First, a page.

# Can I Give Away the Last Four Numbers of My Social Security Number?

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The question isn't whether or not you can give away the last four digits of your social security number, it's whether you should. On one hand, they're easy to remember, and only represent a minority of your overall Social Security number. However, they're also the hardest part of the number to guess and, as such, giving them out too readily could leave you open to identity thieves.

## History of an SSN

The Social Security number dates back to the 1930's, when it was developed as a tool to track Social Security benefits. It predated computers and advanced record-keeping systems, so it was designed to be easy to assign. Since then, it's morphed into a general purpose identification number for many applications. Unfortunately, it was never designed for this purpose and, as such, isn't particularly secure.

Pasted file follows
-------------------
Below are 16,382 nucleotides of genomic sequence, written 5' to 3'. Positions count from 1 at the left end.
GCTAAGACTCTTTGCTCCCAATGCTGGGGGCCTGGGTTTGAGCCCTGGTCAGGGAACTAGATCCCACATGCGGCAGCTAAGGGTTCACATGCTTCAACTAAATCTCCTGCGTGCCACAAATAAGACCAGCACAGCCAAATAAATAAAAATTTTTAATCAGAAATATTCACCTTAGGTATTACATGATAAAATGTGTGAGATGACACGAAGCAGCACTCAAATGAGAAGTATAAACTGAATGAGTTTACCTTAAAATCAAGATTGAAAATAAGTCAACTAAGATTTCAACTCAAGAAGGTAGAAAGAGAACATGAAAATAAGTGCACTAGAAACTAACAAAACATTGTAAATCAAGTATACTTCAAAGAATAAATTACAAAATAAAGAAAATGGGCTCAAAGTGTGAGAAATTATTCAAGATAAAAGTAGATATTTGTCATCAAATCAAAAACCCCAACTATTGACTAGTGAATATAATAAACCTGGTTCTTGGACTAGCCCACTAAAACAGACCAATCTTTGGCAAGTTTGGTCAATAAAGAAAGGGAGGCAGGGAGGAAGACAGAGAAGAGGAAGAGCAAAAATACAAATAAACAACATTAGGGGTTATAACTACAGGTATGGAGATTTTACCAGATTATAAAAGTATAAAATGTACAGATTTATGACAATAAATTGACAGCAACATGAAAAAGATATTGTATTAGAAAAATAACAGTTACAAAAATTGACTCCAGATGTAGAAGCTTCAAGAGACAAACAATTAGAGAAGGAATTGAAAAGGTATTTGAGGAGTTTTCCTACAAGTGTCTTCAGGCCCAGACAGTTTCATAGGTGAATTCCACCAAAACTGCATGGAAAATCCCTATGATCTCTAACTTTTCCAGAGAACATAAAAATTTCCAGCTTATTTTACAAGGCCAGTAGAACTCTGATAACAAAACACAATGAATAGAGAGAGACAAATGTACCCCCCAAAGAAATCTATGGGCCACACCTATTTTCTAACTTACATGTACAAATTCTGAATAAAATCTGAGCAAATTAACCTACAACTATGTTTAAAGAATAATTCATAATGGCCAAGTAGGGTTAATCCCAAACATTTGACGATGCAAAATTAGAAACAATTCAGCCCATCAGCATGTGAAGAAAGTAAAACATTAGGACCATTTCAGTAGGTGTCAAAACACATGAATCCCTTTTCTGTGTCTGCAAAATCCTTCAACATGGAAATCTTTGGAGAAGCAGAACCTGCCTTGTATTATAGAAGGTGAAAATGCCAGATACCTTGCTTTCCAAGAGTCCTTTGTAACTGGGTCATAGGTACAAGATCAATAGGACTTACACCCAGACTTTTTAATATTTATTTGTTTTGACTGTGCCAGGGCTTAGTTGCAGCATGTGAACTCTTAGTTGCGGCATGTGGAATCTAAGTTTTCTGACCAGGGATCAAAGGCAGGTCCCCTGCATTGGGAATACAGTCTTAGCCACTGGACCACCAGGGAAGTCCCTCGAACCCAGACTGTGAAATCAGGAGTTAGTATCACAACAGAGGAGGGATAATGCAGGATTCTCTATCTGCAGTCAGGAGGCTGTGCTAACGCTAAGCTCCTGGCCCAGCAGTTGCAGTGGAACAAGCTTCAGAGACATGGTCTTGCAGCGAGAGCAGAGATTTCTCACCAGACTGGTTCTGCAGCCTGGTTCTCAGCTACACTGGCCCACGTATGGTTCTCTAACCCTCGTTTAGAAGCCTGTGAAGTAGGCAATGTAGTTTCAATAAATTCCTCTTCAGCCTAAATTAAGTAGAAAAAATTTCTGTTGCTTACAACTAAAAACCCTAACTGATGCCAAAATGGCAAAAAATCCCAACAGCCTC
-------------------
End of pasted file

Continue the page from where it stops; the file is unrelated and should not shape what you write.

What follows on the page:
## Elements of an SSN

Your social security number has three parts. The first three digits indicate the office that issued your Social Security number. For most people, it's located to where they were born, but if they got their number after birth, it's where they lived at the time. The next two digits are a secondary group number that are less predictable, and the final four digits are assigned in order. 123-45-6789 comes after 123-45-6788 and before 123-45-6790. Once an office hits the 9999 number, it rolls over, so 123-46-0000 would come after 123-45-9999.

## Guessing an SSN

There are one billion potential Social Security numbers – from 000-00-0000 to 999-99-9999. Once an identity thief knows the last four digits of your number, the universe of potential numbers narrows to 100,000 – from 000-00-xxxx to 999-99-xxxx. If he can figure out where you were born and approximately how old you are, he can guess the first three digits, narrowing the number of potential numbers to 100 – from xx-00-xxxx to xx-99-xxxx. The middle two digits don't protect you very much, either, since the Social Security Administration publishes which ones were given out when, making it possible for a smart identity thief to get your Social Security number with just a few guesses.